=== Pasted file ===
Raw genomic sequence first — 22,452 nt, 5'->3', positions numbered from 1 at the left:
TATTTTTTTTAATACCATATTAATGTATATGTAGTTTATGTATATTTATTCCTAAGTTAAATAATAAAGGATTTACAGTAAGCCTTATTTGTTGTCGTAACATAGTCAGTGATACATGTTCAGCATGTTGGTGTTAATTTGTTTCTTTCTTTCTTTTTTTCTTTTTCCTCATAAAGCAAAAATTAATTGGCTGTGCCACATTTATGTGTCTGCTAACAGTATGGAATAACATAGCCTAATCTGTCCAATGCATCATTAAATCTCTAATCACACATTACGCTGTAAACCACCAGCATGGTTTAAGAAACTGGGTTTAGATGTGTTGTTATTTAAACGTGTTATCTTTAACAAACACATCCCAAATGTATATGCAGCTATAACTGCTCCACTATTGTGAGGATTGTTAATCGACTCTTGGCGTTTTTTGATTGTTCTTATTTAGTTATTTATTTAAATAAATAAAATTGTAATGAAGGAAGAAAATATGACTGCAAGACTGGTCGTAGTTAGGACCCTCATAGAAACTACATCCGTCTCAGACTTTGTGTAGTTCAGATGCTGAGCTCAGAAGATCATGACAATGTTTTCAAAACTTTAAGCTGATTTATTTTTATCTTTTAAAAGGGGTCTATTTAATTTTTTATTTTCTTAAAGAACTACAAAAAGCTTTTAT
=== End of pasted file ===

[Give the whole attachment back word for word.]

Raw genomic sequence first — 22,452 nt, 5'->3', positions numbered from 1 at the left:
TATTTTTTTTAATACCATATTAATGTATATGTAGTTTATGTATATTTATTCCTAAGTTAAATAATAAAGGATTTACAGTAAGCCTTATTTGTTGTCGTAACATAGTCAGTGATACATGTTCAGCATGTTGGTGTTAATTTGTTTCTTTCTTTCTTTTTTTCTTTTTCCTCATAAAGCAAAAATTAATTGGCTGTGCCACATTTATGTGTCTGCTAACAGTATGGAATAACATAGCCTAATCTGTCCAATGCATCATTAAATCTCTAATCACACATTACGCTGTAAACCACCAGCATGGTTTAAGAAACTGGGTTTAGATGTGTTGTTATTTAAACGTGTTATCTTTAACAAACACATCCCAAATGTATATGCAGCTATAACTGCTCCACTATTGTGAGGATTGTTAATCGACTCTTGGCGTTTTTTGATTGTTCTTATTTAGTTATTTATTTAAATAAATAAAATTGTAATGAAGGAAGAAAATATGACTGCAAGACTGGTCGTAGTTAGGACCCTCATAGAAACTACATCCGTCTCAGACTTTGTGTAGTTCAGATGCTGAGCTCAGAAGATCATGACAATGTTTTCAAAACTTTAAGCTGATTTATTTTTATCTTTTAAAAGGGGTCTATTTAATTTTTTATTTTCTTAAAGAACTACAAAAAGCTTTTAT